Y'town cop pleads to reckless operation in OVI case
By Joe Gorman
A felony weapons charge against a city police officer, who was cited for driving drunk while off duty last month, was dropped Friday.
Additionally, a charge of operating a motor vehicle while the influence charge against Darrel “Fred” Herdman was amended to reckless operation. He pleaded guilty in municipal court to that charge, was fined $150 and ordered to attend three days of drivers school.
His license will be suspended for three months retroactive to the day he was charged but he can apply for work privileges.
Herdman was arrested after he was pulled over early March 17 by a state trooper after he was observed running a red light at Schenley Avenue and DeCamp Road on the West Side. The trooper said he smelled alcohol and placed Herdman under arrest for OVI. He faced a felony charge of improper handling of a firearm in a motor vehicle because of the OVI charge.
Herdman refused to take a breath test so prosecutors had no idea of what his blood alcohol content might have been. He had a 9mm pistol in the map pocket of the driver’s side door of his vehicle when he was pulled over. Under state law, it is illegal to have a firearm if someone is drunk.
City law Director Jeff Limbian told Judge Carla Baldwin the OVI case would have been tough to prove in court, which is why he decided to enter plea negotiations.
There is no word yet on if Herdman will face departmental discipline. He has been working since he received work privileges to drive.
If the case had gone forward and Herdman been convicted of the weapons charge, he would have been unable to continue working in law enforcement.
Limbian told Judge Baldwin that he thought there was a slim chance of convicting Herdman on the OVI, saying that he estimated chances of a conviction of that to be between “zero and 10 percent.”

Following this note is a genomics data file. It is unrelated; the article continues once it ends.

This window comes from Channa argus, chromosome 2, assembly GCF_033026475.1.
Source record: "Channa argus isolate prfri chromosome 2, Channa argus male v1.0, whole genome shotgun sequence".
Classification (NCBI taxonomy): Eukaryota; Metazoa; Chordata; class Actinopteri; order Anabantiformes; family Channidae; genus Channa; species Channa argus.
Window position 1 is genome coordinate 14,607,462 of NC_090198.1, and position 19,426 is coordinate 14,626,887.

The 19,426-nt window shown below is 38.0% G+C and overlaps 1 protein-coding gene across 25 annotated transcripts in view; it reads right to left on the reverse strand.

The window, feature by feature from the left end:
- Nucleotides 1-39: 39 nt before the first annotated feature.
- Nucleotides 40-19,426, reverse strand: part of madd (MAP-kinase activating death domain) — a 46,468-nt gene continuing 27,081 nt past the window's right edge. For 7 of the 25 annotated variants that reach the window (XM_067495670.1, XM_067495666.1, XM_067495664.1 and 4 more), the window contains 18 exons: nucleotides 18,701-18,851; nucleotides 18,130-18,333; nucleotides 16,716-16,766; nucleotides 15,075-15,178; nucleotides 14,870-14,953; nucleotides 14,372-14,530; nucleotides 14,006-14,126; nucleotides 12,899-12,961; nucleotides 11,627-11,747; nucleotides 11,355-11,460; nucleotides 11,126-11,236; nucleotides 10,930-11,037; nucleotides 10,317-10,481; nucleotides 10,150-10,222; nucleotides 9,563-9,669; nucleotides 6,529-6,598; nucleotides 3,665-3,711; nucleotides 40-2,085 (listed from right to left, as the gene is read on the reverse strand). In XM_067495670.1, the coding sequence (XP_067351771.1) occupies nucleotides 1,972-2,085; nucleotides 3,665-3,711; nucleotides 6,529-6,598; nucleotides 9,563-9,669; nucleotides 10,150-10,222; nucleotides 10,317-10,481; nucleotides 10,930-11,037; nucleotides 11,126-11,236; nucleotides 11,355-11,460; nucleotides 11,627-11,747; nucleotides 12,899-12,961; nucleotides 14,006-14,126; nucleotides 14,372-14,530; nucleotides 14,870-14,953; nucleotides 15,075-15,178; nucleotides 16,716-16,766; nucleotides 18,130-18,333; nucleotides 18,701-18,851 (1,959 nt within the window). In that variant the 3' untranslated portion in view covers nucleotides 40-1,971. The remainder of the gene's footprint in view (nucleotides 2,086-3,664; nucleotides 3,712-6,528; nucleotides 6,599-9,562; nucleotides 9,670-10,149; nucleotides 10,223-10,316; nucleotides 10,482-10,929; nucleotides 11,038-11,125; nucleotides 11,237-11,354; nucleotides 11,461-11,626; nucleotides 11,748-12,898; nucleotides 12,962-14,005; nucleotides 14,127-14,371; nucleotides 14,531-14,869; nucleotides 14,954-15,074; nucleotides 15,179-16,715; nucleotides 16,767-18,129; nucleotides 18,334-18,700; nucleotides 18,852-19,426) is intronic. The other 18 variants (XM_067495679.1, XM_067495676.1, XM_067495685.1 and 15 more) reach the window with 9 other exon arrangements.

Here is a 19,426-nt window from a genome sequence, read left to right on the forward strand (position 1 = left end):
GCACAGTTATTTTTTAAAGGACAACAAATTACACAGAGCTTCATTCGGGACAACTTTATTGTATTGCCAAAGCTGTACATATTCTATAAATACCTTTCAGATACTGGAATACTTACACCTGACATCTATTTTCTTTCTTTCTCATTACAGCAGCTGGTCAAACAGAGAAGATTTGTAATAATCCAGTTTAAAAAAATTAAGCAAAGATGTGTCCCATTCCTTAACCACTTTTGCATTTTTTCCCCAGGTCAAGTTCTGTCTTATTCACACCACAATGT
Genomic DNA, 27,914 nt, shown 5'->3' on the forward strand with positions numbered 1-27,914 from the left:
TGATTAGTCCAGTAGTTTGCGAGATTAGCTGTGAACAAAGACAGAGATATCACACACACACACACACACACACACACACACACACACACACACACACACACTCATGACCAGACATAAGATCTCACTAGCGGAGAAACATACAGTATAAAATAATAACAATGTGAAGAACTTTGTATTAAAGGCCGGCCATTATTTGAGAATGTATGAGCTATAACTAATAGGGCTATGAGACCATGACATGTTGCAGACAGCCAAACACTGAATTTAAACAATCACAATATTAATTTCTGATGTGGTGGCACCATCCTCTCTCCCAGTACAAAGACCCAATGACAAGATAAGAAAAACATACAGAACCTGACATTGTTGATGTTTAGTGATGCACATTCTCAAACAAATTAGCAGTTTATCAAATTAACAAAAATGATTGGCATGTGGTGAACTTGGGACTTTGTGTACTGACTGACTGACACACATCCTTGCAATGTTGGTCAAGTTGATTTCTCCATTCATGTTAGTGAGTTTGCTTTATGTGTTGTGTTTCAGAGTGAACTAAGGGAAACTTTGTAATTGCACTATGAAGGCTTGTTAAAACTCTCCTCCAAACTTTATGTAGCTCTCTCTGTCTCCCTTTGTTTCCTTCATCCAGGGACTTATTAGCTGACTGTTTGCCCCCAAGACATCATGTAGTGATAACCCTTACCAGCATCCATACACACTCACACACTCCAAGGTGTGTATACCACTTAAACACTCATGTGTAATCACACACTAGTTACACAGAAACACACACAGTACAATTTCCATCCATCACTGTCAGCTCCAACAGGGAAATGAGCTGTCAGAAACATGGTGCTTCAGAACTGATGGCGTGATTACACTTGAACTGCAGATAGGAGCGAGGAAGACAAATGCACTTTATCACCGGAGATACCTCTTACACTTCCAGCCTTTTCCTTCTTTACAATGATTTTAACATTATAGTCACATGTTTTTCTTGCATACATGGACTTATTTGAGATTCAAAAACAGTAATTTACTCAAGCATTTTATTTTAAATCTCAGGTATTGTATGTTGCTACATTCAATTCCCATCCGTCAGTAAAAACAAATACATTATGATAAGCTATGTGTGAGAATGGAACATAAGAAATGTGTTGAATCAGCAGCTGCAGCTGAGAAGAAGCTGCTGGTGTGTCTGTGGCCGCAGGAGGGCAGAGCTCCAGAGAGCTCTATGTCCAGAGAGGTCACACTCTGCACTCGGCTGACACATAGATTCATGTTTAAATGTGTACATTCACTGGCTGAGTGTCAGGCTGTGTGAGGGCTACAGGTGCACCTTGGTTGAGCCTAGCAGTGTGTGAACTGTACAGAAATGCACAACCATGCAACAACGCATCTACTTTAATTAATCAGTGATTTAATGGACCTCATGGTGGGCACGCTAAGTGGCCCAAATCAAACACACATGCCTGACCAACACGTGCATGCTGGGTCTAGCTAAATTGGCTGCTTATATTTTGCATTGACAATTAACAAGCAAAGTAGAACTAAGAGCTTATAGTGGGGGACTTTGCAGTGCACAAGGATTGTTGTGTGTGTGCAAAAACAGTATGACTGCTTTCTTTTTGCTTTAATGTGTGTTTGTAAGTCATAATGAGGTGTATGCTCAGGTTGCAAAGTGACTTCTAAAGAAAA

“Upon further review it became apparent that conviction on the OVI offense was impossible,” Limbian said.
Limbian said the trooper who made the traffic stop was also in agreement with the disposition of the case.
Herdman’s attorney, J. Gerald Ingram, said that without the breath test, there was not enough evidence to show that Herdman was under the influence.
After court, Limbian said he watched a video of Herdman’s traffic stop and that on the video it did not appear that Herdman was under the influence enough that he should not be driving.
Judge Baldwin said the offer Herdman agreed to was the right one.
“The prosecutor [Limbian] did the right thing, not the easy thing,” Judge Baldwin said. “He followed the law. And that is not easy based on the public perception. This was a fair, just and equitable solution.”
Herdman declined to speak before he was sentenced.
Lt. Brian Butler, head of the Internal Affairs Division, said now that the court case against Herdman has been concluded he will review it and determine what action, if any, he will recommend should be taken against Herdman by the department. Herdman was sworn in as a police officer in November 2016.